When Martin Luther King Jr. heard the Staple Singers sing their gospel hits “Uncloudy Day” and “Will the Circle Be Unbroken,” he heard the sound of his childhood. When Pops heard King preach, he heard the promise that the singer’s optimism might be realized on this earth. Before long the family group was recording Bob Dylan’s “Blowin’ in the Wind” and Mavis was turning down Bob Dylan’s marriage proposal at the 1963 Newport Folk Festival.
When Pops made that link explicit in the lyrics of songs such as “Freedom Highway” and “Why (Am I Treated So Bad),” the Staple Singers borrowed a little of the rural folk of Dylan and Pete Seeger and a little of the urban gospel-soul of Sam Cooke and Curtis Mayfield and came up with a sound that reminded you of both but didn’t sound exactly like either. It was so original that its differences from the rest of African-American music are at least as important as its similarities.
This blend matured into a series of band-driven, secular hymns such as “Respect Yourself,” “I’ll Take You There” and “If You’re Ready,” which all crossed over to the pop Top 15 in 1971-73. But even when the Staple Singers were sporting orb-shaped afros when they sang in a jam-packed Los Angeles Coliseum during the Wattstax Festival in 1972, the group was still defined by Pops’ cotton-field guitar sound and backwoods church singing.
Music critics James Miller and Opal Louis Nations tell this story well in the hardback, photo-stuffed, 66-page book that comes with the box set. Music critic Greg Kot tells the same story in much more detail in his terrific 2014 biography, I’ll Take You There: Mavis Staples, the Staple Singers and the March up Freedom’s Highway.
Unlike so many musician biographers, Kot never takes his eye off the real reason for such a book: the music. Kot documents the various celebrities that drifted through the Staples’ orbit—from King and Dylan to Cooke and Prince—but he always emphasizes with how these encounters influenced the music. And Kot’s clinical dissection of the key recordings opens up the torsos and usually finds Pops’ twitchy, push-and-pull guitar phrases at the heart.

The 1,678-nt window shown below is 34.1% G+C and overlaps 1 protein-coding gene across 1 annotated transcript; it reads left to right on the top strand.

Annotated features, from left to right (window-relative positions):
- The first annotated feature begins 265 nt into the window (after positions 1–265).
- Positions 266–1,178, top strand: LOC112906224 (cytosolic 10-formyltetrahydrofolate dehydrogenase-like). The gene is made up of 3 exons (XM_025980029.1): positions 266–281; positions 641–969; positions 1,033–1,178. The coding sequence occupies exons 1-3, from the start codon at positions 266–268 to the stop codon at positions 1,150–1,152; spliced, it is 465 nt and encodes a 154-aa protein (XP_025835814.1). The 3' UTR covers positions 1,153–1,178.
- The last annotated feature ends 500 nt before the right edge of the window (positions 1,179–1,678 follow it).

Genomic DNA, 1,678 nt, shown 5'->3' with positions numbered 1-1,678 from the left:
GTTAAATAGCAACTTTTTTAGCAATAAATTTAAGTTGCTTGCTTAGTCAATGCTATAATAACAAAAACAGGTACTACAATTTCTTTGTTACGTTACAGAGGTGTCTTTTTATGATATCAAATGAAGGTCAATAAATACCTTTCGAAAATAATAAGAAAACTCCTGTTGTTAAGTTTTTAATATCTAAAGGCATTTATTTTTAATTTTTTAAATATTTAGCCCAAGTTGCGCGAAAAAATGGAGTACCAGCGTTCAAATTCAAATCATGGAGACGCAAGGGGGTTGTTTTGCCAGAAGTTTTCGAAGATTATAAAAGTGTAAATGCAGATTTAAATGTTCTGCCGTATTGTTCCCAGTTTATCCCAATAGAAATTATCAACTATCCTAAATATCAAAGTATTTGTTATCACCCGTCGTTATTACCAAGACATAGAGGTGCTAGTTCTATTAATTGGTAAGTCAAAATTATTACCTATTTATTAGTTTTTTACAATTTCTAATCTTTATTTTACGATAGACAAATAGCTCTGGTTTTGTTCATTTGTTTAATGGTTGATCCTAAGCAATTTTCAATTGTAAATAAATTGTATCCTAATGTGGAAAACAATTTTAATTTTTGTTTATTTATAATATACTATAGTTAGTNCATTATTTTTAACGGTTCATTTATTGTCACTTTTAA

A worthy complement to the box set and the biography is Jessica Edwards’ 2015 film documentary, Mavis! Just as Kot’s book avoided the temptation to focus on scandal fodder, Edwards’ movie avoids the easy path of relying on celebrities to deliver on-camera testimonials about how terrific Mavis is. The filmmaker trusted that the audience could figure that out from the plentiful performance clips, so she only used talking-head interviews if the subjects had worked directly with Mavis and could advance the narrative.
The result is one of the best music documentaries of this decade. The film includes the scene of Mavis receiving her first Grammy Award in 2011; she looked up overhead and said, “It’s all because of you, Pop, that I am here. You built the foundation, and I’m still working on the building.” The picture ends with Mavis and her recent producer Jeff Tweedy fleshing out Pops’ final recordings, which he left unfinished when he died in 2000.
That album, Don’t Lose This, named after Pops’ instructions to Mavis when he gave her the tapes, was released in 2015. Mavis and Tweedy resisted the temptation to overload the original recordings with busywork and left Pops’ guitar and vocals out front with just enough funky bottom and churchy harmony singing to put some muscle behind Pops’ sneaky jabs. The result is one more brilliant example of just how unusual Pops’ music was in the context of African-American music—or any other music for that matter. We will never see his like again.